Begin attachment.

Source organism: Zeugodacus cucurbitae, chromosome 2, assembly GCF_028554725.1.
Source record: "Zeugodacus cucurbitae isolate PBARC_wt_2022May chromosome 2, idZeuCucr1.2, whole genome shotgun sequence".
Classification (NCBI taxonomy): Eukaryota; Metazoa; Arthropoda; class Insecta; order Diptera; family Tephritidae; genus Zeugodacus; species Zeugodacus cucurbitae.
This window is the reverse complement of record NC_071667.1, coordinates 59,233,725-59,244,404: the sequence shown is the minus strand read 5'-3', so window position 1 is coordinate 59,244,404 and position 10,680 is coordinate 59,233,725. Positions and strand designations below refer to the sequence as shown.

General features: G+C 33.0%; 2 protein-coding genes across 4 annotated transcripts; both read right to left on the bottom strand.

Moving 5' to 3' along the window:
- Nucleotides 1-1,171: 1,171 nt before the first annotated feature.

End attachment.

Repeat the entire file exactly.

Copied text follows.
Source organism: Zeugodacus cucurbitae, chromosome 2, assembly GCF_028554725.1.
Source record: "Zeugodacus cucurbitae isolate PBARC_wt_2022May chromosome 2, idZeuCucr1.2, whole genome shotgun sequence".
Classification (NCBI taxonomy): Eukaryota; Metazoa; Arthropoda; class Insecta; order Diptera; family Tephritidae; genus Zeugodacus; species Zeugodacus cucurbitae.
This window is the reverse complement of record NC_071667.1, coordinates 59,233,725-59,244,404: the sequence shown is the minus strand read 5'-3', so window position 1 is coordinate 59,244,404 and position 10,680 is coordinate 59,233,725. Positions and strand designations below refer to the sequence as shown.

General features: G+C 33.0%; 2 protein-coding genes across 4 annotated transcripts; both read right to left on the bottom strand.

Moving 5' to 3' along the window:
- Nucleotides 1-1,171: 1,171 nt before the first annotated feature.